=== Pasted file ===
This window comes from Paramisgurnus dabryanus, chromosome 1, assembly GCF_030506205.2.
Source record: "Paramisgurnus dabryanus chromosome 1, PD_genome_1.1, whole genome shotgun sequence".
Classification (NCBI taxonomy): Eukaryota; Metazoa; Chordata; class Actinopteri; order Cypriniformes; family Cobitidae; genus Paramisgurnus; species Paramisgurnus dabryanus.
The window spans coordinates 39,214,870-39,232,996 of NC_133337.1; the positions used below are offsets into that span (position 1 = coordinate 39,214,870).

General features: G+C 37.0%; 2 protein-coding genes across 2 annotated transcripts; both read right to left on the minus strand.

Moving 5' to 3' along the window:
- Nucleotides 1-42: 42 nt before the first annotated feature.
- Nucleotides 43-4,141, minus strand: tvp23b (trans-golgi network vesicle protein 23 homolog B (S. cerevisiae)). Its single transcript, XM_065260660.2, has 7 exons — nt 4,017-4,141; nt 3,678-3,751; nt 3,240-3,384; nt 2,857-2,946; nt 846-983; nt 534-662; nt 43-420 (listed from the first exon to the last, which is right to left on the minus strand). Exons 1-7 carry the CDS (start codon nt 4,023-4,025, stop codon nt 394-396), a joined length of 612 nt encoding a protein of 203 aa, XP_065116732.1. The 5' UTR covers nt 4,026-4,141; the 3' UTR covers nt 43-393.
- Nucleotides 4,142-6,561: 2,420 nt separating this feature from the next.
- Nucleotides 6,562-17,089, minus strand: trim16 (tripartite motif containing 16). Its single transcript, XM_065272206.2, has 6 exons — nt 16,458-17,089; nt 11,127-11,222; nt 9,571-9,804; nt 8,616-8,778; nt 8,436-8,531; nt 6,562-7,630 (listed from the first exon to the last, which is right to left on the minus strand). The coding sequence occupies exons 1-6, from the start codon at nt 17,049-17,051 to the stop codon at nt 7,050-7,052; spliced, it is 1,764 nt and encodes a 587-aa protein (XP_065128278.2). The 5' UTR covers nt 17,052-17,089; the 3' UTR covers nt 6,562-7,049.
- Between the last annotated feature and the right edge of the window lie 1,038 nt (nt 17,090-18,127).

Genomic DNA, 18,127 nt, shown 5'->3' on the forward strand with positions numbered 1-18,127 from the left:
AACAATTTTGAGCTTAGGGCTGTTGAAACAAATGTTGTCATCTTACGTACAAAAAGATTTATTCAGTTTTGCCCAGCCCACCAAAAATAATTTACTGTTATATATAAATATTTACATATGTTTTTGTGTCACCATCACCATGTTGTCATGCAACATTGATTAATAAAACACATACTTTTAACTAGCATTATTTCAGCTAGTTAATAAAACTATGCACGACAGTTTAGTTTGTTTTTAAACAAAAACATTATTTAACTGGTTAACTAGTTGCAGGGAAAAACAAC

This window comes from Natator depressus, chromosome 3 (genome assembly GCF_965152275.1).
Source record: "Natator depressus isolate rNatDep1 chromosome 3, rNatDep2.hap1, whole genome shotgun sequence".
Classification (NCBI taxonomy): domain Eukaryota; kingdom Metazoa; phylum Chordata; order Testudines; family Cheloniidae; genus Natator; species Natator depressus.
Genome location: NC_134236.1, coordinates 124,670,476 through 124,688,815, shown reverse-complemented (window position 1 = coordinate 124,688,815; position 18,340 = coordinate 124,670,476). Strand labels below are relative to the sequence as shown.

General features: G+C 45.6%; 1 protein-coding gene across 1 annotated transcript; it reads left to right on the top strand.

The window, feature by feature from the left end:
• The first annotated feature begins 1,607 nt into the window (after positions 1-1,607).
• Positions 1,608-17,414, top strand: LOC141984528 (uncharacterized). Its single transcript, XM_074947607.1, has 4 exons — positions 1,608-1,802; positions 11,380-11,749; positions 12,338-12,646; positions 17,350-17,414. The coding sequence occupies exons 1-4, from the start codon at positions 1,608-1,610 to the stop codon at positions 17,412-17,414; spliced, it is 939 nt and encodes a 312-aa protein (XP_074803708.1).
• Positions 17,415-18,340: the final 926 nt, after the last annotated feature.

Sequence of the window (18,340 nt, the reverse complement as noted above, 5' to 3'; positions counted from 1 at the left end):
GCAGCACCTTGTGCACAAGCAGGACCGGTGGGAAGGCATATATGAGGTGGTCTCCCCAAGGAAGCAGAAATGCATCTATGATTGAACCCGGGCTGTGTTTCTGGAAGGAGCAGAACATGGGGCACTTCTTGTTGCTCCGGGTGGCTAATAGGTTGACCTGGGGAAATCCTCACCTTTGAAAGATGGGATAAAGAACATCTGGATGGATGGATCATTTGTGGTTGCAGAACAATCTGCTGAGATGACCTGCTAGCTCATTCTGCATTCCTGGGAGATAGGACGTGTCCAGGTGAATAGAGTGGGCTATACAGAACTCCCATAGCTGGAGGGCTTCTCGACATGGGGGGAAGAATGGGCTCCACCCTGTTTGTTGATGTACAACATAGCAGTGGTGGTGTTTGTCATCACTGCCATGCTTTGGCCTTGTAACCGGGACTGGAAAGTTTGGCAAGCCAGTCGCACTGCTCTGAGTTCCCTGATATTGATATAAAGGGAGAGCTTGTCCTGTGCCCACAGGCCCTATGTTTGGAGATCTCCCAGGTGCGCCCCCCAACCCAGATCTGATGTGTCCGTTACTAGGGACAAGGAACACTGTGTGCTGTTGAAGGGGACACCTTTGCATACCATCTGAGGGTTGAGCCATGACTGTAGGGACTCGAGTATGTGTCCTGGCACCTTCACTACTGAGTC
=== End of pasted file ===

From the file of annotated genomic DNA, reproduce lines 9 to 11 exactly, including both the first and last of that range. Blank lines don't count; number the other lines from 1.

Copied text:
- Nucleotides 4,142-6,561: 2,420 nt separating this feature from the next.
- Nucleotides 6,562-17,089, minus strand: trim16 (tripartite motif containing 16). Its single transcript, XM_065272206.2, has 6 exons — nt 16,458-17,089; nt 11,127-11,222; nt 9,571-9,804; nt 8,616-8,778; nt 8,436-8,531; nt 6,562-7,630 (listed from the first exon to the last, which is right to left on the minus strand). The coding sequence occupies exons 1-6, from the start codon at nt 17,049-17,051 to the stop codon at nt 7,050-7,052; spliced, it is 1,764 nt and encodes a 587-aa protein (XP_065128278.2). The 5' UTR covers nt 17,052-17,089; the 3' UTR covers nt 6,562-7,049.
- Between the last annotated feature and the right edge of the window lie 1,038 nt (nt 17,090-18,127).